Nicaragua map

Nicaragua, set between the Pacific Ocean and the Caribbean Sea, is a Central American nation known for its dramatic terrain of lakes, volcanoes and beaches. It has three distinct geographical regions: the Pacific lowlands - fertile valleys which the Spanish colonists settled, the Amerrisque Mountains (North-central highlands), and the Mosquito Coast (Atlantic lowlands/Caribbean lowlands). The country shelters 248 species of amphibians and reptiles, 183 species of mammals, 705 bird species, 640 fish species and about 5796 species of plants. The region of great forests is located on the eastern coast, and includes the rainforests in the Rio San Juan and in the autonomous regions RAAN and RAAS. This biome has the greatest biodiversity in the country and is largely protected by the Indio Maiz Biological Reserve in the south and the Bosawas Reserve in the north. The Nicaraguan forests representing about 2.4 million acres, considered the lungs of Central America and the second largest jungle of the Americas. There are currently 78 protected areas in Nicaragua, covering more than 22,000 square kilometres (8,500 sq mi), or about 17% of its landmass. Some 12,000 species of plants have been classified thus far in Nicaragua, with an estimated 5,000 species not yet classified. (Wikipedia)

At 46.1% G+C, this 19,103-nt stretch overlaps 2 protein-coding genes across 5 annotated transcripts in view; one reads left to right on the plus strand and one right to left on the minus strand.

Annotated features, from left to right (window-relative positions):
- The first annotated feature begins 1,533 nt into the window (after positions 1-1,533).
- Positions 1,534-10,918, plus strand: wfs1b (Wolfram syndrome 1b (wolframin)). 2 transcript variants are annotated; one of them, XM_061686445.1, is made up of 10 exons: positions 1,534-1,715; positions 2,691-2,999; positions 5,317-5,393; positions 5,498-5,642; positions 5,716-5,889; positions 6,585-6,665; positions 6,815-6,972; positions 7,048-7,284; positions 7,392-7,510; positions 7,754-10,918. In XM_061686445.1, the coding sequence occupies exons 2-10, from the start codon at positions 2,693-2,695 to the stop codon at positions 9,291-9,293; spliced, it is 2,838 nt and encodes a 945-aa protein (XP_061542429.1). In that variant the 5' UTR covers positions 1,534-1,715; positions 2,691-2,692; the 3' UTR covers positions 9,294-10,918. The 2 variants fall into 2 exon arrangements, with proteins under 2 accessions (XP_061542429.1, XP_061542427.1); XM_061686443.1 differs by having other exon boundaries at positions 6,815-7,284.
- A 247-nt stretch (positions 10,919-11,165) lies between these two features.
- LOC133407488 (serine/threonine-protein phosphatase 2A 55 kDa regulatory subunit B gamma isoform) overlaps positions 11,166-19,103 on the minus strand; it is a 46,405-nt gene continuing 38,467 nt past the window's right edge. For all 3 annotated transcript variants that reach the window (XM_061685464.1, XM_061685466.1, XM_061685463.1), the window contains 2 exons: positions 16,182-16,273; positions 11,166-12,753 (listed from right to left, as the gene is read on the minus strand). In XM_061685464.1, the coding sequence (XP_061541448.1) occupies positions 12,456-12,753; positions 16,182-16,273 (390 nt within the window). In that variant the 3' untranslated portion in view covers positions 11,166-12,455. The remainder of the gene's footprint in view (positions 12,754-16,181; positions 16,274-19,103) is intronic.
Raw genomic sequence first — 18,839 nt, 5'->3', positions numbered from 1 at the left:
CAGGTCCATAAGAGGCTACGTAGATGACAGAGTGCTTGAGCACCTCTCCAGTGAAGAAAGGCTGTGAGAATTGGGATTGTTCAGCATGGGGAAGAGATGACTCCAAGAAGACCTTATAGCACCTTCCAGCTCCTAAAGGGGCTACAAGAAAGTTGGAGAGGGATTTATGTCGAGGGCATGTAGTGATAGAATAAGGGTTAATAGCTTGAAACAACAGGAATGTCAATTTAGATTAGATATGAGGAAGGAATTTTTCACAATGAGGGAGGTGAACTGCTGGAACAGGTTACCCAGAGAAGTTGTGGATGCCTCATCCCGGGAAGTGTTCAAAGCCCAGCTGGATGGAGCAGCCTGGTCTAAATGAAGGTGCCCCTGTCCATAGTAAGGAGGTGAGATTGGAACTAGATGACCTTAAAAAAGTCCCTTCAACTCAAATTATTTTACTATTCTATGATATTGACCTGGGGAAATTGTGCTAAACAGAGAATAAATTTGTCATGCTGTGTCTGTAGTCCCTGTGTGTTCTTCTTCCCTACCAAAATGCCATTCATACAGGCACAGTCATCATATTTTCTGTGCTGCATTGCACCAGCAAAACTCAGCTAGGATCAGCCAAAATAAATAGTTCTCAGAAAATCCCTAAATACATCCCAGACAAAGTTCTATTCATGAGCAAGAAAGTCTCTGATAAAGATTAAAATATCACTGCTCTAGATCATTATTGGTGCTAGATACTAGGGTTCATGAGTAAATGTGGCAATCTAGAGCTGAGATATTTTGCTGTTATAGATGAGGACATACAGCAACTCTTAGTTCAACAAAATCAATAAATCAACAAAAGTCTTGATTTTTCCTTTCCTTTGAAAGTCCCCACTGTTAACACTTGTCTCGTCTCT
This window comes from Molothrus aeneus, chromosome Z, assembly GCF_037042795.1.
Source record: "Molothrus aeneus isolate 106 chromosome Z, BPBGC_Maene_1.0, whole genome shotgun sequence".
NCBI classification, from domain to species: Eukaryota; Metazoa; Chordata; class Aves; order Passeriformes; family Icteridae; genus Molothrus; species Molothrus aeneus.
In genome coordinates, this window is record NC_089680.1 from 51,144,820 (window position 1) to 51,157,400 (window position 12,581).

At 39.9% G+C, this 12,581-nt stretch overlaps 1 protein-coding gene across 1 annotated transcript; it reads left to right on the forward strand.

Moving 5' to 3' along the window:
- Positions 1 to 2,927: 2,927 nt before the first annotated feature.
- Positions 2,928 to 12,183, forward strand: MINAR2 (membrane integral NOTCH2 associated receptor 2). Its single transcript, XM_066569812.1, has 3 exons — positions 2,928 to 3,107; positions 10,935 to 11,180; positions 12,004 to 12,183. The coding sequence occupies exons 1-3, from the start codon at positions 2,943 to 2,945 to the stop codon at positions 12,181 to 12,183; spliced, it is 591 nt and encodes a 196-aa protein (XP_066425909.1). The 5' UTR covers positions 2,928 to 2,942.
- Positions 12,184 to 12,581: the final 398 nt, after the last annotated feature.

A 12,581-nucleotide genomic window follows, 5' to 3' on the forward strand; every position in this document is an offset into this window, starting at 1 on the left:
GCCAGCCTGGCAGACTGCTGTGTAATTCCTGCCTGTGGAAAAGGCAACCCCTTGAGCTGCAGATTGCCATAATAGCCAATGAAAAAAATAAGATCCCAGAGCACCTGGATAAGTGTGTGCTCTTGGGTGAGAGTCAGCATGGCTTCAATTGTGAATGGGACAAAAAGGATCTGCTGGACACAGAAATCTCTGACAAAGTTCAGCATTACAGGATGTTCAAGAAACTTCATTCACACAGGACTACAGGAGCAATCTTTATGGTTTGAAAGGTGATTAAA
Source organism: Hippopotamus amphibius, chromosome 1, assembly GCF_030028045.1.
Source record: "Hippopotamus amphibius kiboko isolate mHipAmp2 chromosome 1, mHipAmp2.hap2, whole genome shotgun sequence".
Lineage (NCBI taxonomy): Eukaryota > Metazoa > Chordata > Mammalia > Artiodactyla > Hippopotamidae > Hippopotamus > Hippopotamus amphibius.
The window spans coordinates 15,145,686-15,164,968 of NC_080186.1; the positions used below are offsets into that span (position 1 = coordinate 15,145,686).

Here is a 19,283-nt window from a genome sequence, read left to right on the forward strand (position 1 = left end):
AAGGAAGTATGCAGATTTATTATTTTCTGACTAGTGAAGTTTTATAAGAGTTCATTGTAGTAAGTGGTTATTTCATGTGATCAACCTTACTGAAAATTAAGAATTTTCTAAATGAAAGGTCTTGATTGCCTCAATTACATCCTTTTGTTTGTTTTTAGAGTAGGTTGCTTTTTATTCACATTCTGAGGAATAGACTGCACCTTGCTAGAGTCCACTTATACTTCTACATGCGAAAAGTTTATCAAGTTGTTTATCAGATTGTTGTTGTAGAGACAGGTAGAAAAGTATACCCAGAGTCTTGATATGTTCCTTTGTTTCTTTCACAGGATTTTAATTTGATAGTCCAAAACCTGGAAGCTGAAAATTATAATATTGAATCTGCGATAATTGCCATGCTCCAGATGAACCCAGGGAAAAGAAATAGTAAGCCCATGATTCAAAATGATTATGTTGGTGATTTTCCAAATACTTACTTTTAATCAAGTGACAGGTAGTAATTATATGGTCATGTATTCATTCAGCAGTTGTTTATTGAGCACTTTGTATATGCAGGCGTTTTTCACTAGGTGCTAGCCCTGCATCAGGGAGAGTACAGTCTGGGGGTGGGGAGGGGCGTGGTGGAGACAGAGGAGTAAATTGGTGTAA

Quick Facts

Land use

Total land area
12,034,000 hectares
Area of forest
25.9% of land area
Area of agriculture
42.1% of land area
Area of permanent cropland
2.4% of land area


6.1 million
Population growth
1.1% annually
Rural population

Economics and development

GDP from agriculture
GDP per person
2086.90 USD

Climate change and biodiversity

CO2 emissions
0.80 metric tonnes per person
Threatened animal and plant species
Bonn Challenge Commitments
Goal year
Date committed
Area committed
2,700,000 hectares
Potential economic benefit
848 million USD
Potential climate benefit
0.26 GtCO2 sequestered
National Restoration Targets

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FLR Assessments

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